After several months of work, Neal Walfield [Interview] has finished the second stage of the Hurd/L4 virtual memory framework, building on his previous work for self-paging tasks [story]. This code drop includes support for logical copying (i.e. copy on write and shared memory) between so-called containers and hence processes. Further, he overhauled libhurd-mm, the high-level application memory-management library, to include an internal paging interface, which simplifies memory management firstly by providing abstractions to bind virtual memory to various predefined backing stores (e.g. file and anonymous memory) as well as to user defined backing stores and eventually by providing a default eviction policy.
This concludes work on the core of the virtual memory framework for now, the next step is to develop the I/O interfaces between clients and file systems. This work adds pressure to develop an IDE driver. As the Device Driver Framework is not in place, a simple IDE driver or a driver ported from Linux or NetBSD should suffice to allow for further development.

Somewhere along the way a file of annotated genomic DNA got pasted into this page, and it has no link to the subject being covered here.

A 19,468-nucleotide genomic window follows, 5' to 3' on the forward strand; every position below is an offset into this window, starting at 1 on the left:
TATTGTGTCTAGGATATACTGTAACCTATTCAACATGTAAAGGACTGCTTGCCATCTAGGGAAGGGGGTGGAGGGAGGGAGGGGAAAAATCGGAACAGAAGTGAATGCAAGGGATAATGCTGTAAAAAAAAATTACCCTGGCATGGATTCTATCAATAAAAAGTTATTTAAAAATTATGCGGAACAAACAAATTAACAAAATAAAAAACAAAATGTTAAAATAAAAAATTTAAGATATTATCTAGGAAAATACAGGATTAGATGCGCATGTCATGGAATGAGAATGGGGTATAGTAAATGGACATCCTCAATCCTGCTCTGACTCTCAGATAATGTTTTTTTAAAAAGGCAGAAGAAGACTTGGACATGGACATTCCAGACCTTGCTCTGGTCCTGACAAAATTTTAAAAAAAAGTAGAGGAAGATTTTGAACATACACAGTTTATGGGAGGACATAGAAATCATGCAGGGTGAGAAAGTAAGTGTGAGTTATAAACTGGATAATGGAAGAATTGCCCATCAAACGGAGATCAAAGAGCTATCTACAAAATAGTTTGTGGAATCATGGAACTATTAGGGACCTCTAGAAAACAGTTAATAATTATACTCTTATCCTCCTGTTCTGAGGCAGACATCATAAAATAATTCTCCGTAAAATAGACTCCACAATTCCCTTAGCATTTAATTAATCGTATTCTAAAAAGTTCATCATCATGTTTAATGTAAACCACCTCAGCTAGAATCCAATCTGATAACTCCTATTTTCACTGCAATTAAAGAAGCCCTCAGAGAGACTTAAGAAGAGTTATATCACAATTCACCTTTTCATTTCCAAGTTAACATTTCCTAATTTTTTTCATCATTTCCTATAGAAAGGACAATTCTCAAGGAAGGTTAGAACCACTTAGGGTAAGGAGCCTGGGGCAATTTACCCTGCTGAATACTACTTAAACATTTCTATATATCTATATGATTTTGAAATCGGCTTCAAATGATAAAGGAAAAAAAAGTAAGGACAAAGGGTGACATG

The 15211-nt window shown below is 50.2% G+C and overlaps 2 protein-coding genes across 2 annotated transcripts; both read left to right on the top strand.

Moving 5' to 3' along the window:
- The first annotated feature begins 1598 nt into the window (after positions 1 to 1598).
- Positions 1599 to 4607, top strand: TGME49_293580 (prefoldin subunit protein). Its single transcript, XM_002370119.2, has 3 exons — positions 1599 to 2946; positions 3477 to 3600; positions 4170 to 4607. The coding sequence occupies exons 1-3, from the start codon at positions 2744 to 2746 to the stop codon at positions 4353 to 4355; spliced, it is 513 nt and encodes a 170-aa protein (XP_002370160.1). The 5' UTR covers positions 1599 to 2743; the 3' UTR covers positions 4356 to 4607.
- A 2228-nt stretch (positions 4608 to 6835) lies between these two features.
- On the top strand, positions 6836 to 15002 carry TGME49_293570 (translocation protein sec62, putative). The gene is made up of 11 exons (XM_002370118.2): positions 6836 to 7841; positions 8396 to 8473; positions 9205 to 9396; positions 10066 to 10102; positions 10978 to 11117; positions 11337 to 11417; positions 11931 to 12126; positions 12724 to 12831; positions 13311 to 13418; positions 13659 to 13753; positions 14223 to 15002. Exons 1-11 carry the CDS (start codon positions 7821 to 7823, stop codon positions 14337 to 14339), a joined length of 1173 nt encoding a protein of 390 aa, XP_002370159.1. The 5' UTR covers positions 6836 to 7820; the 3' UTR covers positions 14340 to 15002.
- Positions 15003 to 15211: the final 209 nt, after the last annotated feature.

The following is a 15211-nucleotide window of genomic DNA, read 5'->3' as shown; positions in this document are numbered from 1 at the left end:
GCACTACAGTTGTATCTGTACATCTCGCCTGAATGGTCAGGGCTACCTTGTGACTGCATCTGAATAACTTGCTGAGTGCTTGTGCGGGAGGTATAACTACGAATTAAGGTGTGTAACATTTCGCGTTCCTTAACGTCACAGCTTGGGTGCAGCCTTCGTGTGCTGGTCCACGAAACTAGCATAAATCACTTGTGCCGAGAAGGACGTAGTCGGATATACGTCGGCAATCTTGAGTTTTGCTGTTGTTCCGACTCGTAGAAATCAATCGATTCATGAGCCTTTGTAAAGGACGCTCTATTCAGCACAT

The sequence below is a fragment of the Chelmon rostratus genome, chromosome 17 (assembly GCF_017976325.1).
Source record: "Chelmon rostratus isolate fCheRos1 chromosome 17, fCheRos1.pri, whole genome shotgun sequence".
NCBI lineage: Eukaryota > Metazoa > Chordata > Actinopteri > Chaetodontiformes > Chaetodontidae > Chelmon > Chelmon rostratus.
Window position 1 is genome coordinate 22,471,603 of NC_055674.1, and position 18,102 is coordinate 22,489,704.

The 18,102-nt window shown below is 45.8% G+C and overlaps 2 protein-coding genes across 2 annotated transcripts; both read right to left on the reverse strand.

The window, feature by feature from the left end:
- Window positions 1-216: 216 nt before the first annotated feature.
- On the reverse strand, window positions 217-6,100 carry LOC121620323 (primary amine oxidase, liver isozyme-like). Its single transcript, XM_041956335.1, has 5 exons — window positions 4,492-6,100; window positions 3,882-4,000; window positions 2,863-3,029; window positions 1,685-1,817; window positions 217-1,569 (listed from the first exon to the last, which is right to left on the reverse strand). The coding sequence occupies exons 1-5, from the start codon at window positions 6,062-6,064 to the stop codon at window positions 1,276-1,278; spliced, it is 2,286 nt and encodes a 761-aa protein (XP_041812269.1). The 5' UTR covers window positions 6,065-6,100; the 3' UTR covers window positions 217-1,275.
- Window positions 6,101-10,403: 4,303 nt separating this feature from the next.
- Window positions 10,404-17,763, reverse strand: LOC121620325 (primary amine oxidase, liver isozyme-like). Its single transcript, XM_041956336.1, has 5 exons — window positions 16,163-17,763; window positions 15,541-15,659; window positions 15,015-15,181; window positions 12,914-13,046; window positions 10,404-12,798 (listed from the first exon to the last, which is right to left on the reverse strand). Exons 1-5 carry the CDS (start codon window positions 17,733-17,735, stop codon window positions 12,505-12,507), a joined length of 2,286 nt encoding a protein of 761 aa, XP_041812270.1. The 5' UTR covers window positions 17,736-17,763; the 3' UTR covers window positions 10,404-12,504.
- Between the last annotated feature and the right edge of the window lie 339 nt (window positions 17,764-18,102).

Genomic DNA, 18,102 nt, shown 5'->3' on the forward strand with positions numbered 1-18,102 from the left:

From: Neal H. Walfield Subject: Logical Copying and Internal Paging Code Committed Date: Wed, 06 Apr 2005 18:40:18 +0100 Friends, On January 12th, I said that the next step is to implement copying physical memory between containers. With this mechanism available, work can seriously start on the device driver framework (deva and fabrica). This is also a prerequisite to the porting of libpager, the Hurd's library for application level pagers, which is needed to flesh out the implementation of the root filesystem (initially using a ramdisk until the IDE driver is ready) and portability issues with the filesystem, file and io RPC interfaces. I have just checked in some code to implement logical copying (both copy on write and normal shared memory). Logical copies combined with support for multiple page sizes makes deallocation quite hairy. In fact, 29.5% (or 928 out of 3143 lines of heavily commented code) of physmem is dedicated to this procedure. The good news is it seems to work. At least with my test cases. I've also checked in an overhauled libhurd-mm. There is a nice shiny internal paging interface in place, cf. libhurd-mm/mm.h . Using this, an application can bind various parts of its address space to stores. A store can be a file, anonymous memory, computed data, etc. When a thread faults on the area, the pager invokes the stores fault handler with the fault address, the start of the region and the corresponding location on backing store. The fault handler needs to get the data and install it in the cache. All rather simple and all in the application itself. The next step is two fold: implement a real backing store (e.g. a simple file system or block device) and implement the code for clients to read data from and write data to it. From there we can start thinkink about porting ext2fs. We'll then have to revisit physmem to implement memory quotas so that the memory policy server can be worked on. A major problem right now is the lack of capability passing. Getting the initial next step working will be possible without this, however, this is a hard requirement for dynamically open objects on servers. A good project for someone is to think about an IDE driver. I've looked at Linux's IDE framework and it seems to be a bit of a tangled mess. Perhaps the BSDs IDE drivers will pry out easier. There are a few small and medium projects related to physmem and libhurd-mm. For instance, one could write a slab allocator backing store: cached but otherwise unused slabs don't need to be sent to swap; they can be freed directly. Another is improving the physical memory allocator. Right now, there is no way to request that memory have particular properties, e.g. have a specific physical memory address. This is very important for DMA and page coloring. zalloc needs to be modified to support this behavior. Applications should be able to indicate what physical memory is acceptable by passing two words: in the first one, any bit which is set indicates that the corresponding bit in start of the physical memory must also be set and a second one indicating that any bit set must not be set in the starting address of the allocated phsyical memory. I will add these and some more to the physmem/TODO in the coming days. Thanks, Neal  http://lists.gnu.org/archive/html/l4-hurd/2005-01/msg00037.html  diffstat says: deva/ChangeLog | 6 deva/mmap.c | 11 libhurd-cap/cap-intern.h | 6 libhurd-cap/cap.c | 2 libhurd-cap/cap.h | 9 libhurd-mm/ChangeLog | 150 +++++ libhurd-mm/Makefile.am | 5 libhurd-mm/anonymous.c | 80 +++ libhurd-mm/anonymous.h | 71 ++ libhurd-mm/as.c | 66 ++ libhurd-mm/core.c | 56 ++ libhurd-mm/frame.c | 222 -------- libhurd-mm/headers.m4 | 1 libhurd-mm/map.c | 204 +++---- libhurd-mm/memory.c | 325 ++++++++++++ libhurd-mm/mm-init.c | 34 - libhurd-mm/mm.h | 137 +++++ libhurd-mm/pager.c | 43 - libhurd-mm/physmem-user.c | 54 -- libhurd-mm/physmem-user.h | 56 -- libhurd-mm/priv.h | 203 ++----- libhurd-mm/store.c | 220 ++++++++ libhurd-mm/vm.c | 241 +++------ libhurd-mm/vm.h | 55 -- physmem/ChangeLog | 99 +++ physmem/Makefile.am | 2 physmem/container.c | 439 +++++++++------- physmem/frame-entry.c | 1154 ++++++++++++++++++++++++++++++++++++++++++-- physmem/frame.c | 59 +- physmem/headers.m4 | 13 physmem/ia32-cmain.c | 2 physmem/physmem.c | 2 physmem/physmem.h | 299 ++--------- physmem/priv.h | 357 +++++++++++++ physmem/tests/Makefile.am | 27 + physmem/tests/environment.h | 138 +++++ physmem/tests/t-frame.c | 91 +++ ruth/mmap.c | 11 ruth/physmem-user.h | 116 ++++ ruth/ruth.c | 314 +++++++++++ task/mmap.c | 11 wortel/ChangeLog | 6 wortel/startup.c | 5 43 files changed, 4088 insertions(+), 1314 deletions(-)  http://sv.gnu.org/cgi-bin/viewcvs/*checkout*/hurd/hurd-l4/libhurd-mm/mm.h